Recent Trends in Apologetics, Part 3

To read Part 2 in this three part series click here.

From the outset I should say that a great many Christian theologians don't think highly of apologetics, following in the footsteps of Karl Barth who thought natural theology was a failure. In their colleges there is no apologetics department, or apologetics classes! According to them, Natural Theology is a failure. God is his own witness. Stands to reason, right? Only God can reveal God. Revelation from God can only come from God, or as Barth himself said, "the best apologetics is a good dogmatics". [Table Talk, ed. J. D. Godsey (Edinburgh and London, 1963), 62]

I should also say that most apologetics books are just more of the same old, same old thing. I can't tolerate reading any more them, as they rehash what others have already said, for the umpteenth time. It can even be seen in their annoying and false book titles, using words like Evidence, even though there is no direct or objective evidence, Eyewitness, even though everything we have is filtered down via 2nd-3rd-4th hand hearsay, and Comprehensive, even though the chapters in those books are superficial treatments.


J. Daniel Hays, A Christian's Guide to Evidence for the Bible: 101 Proofs from History and Archaeology

Allen Quist, Evidence that the Bible is True: The Apologetics of Biblical Reliability


Richard Bauckham, Jesus and the Eyewitnesses: The Gospels as Eyewitness Testimony [Expanded and Updated], 2017.

Daniel P. Buttafuoco, Consider the Evidence: A Trial Lawyer Examines Eyewitness Testimony in Defense of the Reliability of the New Testament


Joseph M. Holden, ed., The Comprehensive Guide to Apologetics, 528 pages. I did a search inside this book for Dawkins, Harris, Barker, Price, Stenger, Carrier, Avalos, & Loftus. None of these names are mentioned. Barker is quoted as saying there isn't any evidence for their faith. Dawkins is quoted the most, someone admittedly untrained in philosophy or theology.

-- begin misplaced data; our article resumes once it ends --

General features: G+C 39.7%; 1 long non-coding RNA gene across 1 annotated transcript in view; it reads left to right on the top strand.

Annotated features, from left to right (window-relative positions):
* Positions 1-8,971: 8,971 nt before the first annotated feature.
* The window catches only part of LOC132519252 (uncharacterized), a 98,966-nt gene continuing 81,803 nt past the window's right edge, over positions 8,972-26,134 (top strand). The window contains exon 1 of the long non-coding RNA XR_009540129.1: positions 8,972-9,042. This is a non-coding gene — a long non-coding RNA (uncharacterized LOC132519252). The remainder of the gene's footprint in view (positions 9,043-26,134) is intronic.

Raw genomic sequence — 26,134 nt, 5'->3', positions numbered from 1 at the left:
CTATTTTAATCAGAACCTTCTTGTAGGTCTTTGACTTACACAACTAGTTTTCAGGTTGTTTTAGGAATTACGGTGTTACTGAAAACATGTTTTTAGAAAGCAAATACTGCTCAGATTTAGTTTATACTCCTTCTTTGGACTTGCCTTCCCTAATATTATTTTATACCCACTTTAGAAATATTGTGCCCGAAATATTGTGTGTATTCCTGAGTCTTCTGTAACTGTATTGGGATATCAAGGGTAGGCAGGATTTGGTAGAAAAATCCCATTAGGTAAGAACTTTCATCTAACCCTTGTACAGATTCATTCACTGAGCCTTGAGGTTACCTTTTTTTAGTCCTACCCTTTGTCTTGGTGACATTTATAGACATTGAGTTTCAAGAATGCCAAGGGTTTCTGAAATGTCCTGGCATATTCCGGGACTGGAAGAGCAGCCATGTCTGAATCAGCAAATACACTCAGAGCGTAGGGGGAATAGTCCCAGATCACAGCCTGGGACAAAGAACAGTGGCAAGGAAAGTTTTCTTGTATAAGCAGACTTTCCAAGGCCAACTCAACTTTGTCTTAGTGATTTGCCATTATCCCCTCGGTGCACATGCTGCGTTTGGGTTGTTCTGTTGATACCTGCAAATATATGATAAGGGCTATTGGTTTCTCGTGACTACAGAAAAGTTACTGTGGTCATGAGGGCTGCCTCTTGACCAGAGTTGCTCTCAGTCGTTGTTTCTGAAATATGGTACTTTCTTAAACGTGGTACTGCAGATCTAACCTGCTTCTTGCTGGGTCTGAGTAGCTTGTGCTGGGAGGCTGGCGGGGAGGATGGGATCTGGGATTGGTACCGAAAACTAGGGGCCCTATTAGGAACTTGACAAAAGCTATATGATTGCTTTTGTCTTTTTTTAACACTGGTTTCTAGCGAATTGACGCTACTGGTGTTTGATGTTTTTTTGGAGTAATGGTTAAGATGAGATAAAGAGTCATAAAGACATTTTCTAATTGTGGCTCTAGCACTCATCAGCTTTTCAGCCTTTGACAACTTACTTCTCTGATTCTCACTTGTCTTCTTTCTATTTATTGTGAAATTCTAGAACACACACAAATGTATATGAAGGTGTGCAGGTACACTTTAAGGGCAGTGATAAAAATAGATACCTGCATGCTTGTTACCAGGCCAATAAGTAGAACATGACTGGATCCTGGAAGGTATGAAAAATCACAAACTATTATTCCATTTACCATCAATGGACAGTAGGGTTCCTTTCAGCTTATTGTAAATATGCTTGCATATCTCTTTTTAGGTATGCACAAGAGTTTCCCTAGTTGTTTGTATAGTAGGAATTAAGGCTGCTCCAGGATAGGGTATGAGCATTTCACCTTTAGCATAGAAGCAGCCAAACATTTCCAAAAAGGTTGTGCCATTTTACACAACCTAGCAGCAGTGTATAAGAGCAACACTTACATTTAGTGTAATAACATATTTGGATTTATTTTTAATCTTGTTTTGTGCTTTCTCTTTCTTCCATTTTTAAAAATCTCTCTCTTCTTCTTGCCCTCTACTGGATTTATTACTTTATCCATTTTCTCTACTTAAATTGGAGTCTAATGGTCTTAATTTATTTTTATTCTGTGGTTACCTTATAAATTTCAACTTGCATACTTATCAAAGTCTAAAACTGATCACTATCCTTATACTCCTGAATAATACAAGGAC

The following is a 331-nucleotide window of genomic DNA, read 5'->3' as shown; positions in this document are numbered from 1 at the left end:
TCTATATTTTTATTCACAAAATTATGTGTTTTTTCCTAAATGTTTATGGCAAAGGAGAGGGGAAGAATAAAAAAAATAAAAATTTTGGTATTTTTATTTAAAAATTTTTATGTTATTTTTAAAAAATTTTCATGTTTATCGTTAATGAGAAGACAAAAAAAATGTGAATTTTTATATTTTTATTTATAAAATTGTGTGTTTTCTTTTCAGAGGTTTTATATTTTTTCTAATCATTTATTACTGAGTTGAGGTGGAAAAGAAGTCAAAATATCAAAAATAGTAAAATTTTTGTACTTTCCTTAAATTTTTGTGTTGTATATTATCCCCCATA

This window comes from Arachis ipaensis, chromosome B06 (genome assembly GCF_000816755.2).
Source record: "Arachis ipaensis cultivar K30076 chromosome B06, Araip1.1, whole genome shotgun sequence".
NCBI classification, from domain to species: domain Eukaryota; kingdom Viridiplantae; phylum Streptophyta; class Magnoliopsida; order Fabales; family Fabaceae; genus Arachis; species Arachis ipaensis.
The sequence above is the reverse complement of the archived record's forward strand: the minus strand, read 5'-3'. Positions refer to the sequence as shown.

William A. Dembski, Joseph M. Holden, Casey Luskin, eds., The Comprehensive Guide to Science and Faith, 656 pages.

Now on with the show.

In what follows I'll discuss THREE current trends in today's apologetics among conservatives and former conservatives.

ONE) Doing theology is now unabashedly doing apologetics.

Apologetics has always been a sub-set of theology. Now it's been made obvious by WL Craig's book:

--WL Craig, In Quest of the Historical Adam: A Biblical and Scientific Exploration. Description from Amazon:
Working from that foundation of biblical truth, Craig embarks upon an interdisciplinary survey of scientific evidence to determine where Adam could be most plausibly located in the evolutionary history of humankind, ultimately determining that Adam lived between 750,000 and 1,000,000 years ago as a member of the archaic human species Homo heidelbergensis. He concludes by reflecting theologically on his findings and asking what all this might mean for us as human beings created in the image of God, literally descended from a common ancestor—albeit one who lived in the remote past.
This is clearly making stuff up as they go. Theologians did that with the discovery that Jerusalem was not located at the center of a flat earth, that hell was not located in the bowls of the earth, that the earth was not located in the center of the universe, and that the age of the universe is billions of years old. Rinse. Repeat. Rinse. Repeat.